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PSA Warns Public: Be Wary of ‘Zoom’ Scam Texts

With people and businesses becoming more dependent on video conferencing for day-to-day communications, scammers have also taken this time to spread fraudulent tricks online.

 

The Phone-paid Services Authority or PSA warned the public that there had been a rise in phishing scams claiming to be sent from video calling platform Zoom.

 

The message

 

A Zoom-related scam has been going around online, encouraging users to call a premium-rate number that lets them ‘retrieve’ a voicemail from the said app.

 

The text stated that the call would cost £6 with additional charges for access to the network.

 

There have also been reports of email scams that resemble the official notification of a missed scheduled meeting from Zoom. The message provokes a sense of panic and urgency that causes recipients to click on the link, which contains malicious content.

 

The scam link supposedly gives access to a ‘recording’ of the missed meeting. However, the message is targeted at phishing the user’s vital information.

 

With the stay-at-home guidance urging people to work via online platforms, users would likely trust such emails and texts readily. Since video conferencing and daily online meetings are now integral to the new normal, remote workers are more at risk for these scamming tactics.

 

Fraudsters take it a step further by invoking more urgency by indicating that the voicemail message will be deleted after 48 hours.

 

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Spotting the fake

 

The link redirects to a bogus Zoom login page, which looks a lot like the official site. However, the fake page asks the victim to input their work email details, which is one of the warning signs of a scam.

The login page includes a suspicious instruction saying Zoom can be used without signing up, and would only require the user’s organisation email credentials to proceed.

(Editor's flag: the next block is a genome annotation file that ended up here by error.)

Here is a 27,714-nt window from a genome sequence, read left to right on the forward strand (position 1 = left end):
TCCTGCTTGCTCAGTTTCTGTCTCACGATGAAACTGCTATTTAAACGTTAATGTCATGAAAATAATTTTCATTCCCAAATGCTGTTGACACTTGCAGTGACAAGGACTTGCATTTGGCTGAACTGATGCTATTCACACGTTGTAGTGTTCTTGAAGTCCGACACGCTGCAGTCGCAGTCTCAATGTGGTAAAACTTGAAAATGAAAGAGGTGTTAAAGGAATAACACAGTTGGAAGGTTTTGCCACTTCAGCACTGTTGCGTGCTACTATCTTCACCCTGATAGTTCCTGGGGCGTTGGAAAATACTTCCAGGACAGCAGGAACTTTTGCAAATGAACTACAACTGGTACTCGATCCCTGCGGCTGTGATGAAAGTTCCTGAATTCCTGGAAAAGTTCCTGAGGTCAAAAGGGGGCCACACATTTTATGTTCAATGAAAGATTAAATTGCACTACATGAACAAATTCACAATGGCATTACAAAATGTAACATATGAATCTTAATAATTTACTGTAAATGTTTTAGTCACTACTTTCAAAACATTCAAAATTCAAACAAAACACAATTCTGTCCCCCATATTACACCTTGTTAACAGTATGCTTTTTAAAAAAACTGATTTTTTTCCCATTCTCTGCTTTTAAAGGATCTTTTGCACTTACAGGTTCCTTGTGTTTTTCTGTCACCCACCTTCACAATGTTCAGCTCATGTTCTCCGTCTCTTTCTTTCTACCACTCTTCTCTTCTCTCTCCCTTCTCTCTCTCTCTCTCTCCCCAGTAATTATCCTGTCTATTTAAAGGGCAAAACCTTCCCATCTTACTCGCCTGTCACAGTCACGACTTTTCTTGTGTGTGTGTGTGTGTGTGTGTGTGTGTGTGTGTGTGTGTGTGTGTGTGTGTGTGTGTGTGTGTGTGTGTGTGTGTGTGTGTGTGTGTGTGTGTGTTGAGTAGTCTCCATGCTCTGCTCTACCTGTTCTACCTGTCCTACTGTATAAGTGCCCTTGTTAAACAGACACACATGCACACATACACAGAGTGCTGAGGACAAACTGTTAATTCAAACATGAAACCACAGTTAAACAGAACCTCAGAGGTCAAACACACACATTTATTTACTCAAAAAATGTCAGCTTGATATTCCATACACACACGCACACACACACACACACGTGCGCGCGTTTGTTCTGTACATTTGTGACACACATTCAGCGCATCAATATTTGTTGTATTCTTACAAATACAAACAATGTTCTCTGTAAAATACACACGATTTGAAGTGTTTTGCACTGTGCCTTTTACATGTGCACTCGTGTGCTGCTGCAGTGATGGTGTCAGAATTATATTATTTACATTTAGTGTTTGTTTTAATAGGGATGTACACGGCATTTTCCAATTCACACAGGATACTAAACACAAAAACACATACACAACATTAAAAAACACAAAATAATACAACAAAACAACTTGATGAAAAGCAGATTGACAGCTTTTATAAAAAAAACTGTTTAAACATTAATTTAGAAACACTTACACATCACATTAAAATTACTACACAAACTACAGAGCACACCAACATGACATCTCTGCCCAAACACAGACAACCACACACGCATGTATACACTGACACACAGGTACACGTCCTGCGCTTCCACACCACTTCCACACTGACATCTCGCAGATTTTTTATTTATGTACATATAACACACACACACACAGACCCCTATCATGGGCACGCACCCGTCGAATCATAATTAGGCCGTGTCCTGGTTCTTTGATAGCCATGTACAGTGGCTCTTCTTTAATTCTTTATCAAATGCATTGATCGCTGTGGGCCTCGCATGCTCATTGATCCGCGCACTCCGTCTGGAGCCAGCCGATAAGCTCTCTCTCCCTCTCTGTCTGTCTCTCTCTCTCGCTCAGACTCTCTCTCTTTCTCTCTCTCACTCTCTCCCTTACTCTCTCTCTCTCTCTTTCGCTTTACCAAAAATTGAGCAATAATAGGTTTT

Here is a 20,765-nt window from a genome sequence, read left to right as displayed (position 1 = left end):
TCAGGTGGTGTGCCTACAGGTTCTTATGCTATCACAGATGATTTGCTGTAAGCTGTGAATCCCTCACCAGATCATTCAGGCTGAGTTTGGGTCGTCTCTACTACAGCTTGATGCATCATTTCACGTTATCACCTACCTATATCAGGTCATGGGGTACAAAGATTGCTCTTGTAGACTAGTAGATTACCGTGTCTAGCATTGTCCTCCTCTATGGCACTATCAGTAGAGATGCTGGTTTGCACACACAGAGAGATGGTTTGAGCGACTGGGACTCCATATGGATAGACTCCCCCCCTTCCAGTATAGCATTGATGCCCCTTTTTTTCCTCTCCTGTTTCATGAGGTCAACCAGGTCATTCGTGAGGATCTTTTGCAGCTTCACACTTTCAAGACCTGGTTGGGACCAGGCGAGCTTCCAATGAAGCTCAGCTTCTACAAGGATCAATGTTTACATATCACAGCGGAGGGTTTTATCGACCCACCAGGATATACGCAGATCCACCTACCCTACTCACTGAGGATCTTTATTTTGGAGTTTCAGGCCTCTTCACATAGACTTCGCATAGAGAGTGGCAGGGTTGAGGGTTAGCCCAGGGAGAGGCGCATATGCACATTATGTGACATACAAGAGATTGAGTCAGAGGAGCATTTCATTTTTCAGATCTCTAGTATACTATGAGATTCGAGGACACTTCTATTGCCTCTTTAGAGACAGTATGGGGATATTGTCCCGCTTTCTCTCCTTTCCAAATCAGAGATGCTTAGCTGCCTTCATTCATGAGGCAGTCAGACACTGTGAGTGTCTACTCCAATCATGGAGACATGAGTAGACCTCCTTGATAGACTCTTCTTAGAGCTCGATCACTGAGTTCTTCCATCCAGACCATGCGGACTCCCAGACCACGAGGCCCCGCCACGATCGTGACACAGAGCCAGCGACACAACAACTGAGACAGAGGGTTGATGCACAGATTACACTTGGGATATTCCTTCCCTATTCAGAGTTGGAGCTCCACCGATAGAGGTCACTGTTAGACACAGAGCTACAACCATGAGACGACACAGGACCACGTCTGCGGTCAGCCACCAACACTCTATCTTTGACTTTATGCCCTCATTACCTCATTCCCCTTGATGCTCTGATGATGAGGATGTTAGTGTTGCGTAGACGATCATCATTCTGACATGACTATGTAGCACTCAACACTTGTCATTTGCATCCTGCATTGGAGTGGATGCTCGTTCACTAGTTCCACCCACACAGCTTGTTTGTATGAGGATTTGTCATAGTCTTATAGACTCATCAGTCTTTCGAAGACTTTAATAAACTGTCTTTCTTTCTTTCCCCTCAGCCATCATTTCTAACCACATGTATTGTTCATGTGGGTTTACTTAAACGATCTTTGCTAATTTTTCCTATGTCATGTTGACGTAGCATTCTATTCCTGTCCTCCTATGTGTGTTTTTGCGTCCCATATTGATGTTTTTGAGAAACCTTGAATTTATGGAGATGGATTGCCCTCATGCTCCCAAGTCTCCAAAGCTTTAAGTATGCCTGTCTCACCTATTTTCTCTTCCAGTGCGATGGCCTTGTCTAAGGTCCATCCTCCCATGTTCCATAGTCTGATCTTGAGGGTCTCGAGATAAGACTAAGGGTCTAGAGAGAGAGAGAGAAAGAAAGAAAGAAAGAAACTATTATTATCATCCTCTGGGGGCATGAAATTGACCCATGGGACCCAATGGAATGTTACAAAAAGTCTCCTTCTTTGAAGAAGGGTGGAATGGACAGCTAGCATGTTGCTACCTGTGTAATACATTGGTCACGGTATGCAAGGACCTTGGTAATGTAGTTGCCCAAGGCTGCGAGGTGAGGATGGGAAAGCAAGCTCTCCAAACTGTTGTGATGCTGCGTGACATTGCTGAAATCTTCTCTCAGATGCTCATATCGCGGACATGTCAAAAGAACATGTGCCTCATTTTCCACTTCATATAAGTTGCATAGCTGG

Although the fake Zoom page might look like the genuine one, several red flags show otherwise. The URL is unusual, and there are some non-functioning links on the website. Numerous spelling and grammar mistakes can also be spotted on the page.

 

Once the victim keys in their login details, all the information will be harvested and put up for sale on the dark web. It could also be held for ransom, or utilised to bare sensitive information.

 

An earlier report revealed that over half a million stolen Zoom accounts are sold for as low as $0.002 per account on the dark web. It also claimed that some accounts are shared and used in malicious activities like Zoom raiding.

 

It was announced by Zoom CEO and founder Eric S. Yuan that the video conferencing platform surpassed 300 million meeting participants daily, comprising mostly of enterprise users. The new remote work setup prompted by the COVID-19 pandemic has created an opportunity for fraudsters to exploit the situation.

 

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However, it’s not only Zoom that is used as the façade for phishing scams. Fake emails from Uber and TV Licensing, for instance, have found their way into people’s inboxes, asking to unsubscribe by clicking a suspicious link or texting a premium-rate number.

 

Avoiding scams

 

Nearly all data breaches are caused by phishing—over 3.4 billion fake emails are being sent daily. Email security researches stated that there had been over 50,000 successful emails that bypass basic security protocols of email platforms.

 

These statistics show that users must be vigilant when dealing with emails.

 

Here are some ways to dodge phishing scams:

 

  • > Never click suspicious links or download attachments unless the source is verifiable and legitimate.
  • > Pay attention to the URL address and ensure that the link is the genuine URL for the website (i.e., zoom.us/signin)
  • > When logging in to a platform, avoid using the link sent in the email; log in directly to the website instead.
  • > Be wary and think twice when entering personal details like full name, address, and other similar information.
  • > Inspect the website content and observe whether there are some spelling or grammar inconsistencies.
  • > Poor formatting and grammar on emails typically indicate a scam.
  • > Use strong passwords (alphanumeric with special characters) and change regularly to reduce the risk of getting hacked.
  • > Consider a password manager to enhance the security for multiple accounts

 

 

 


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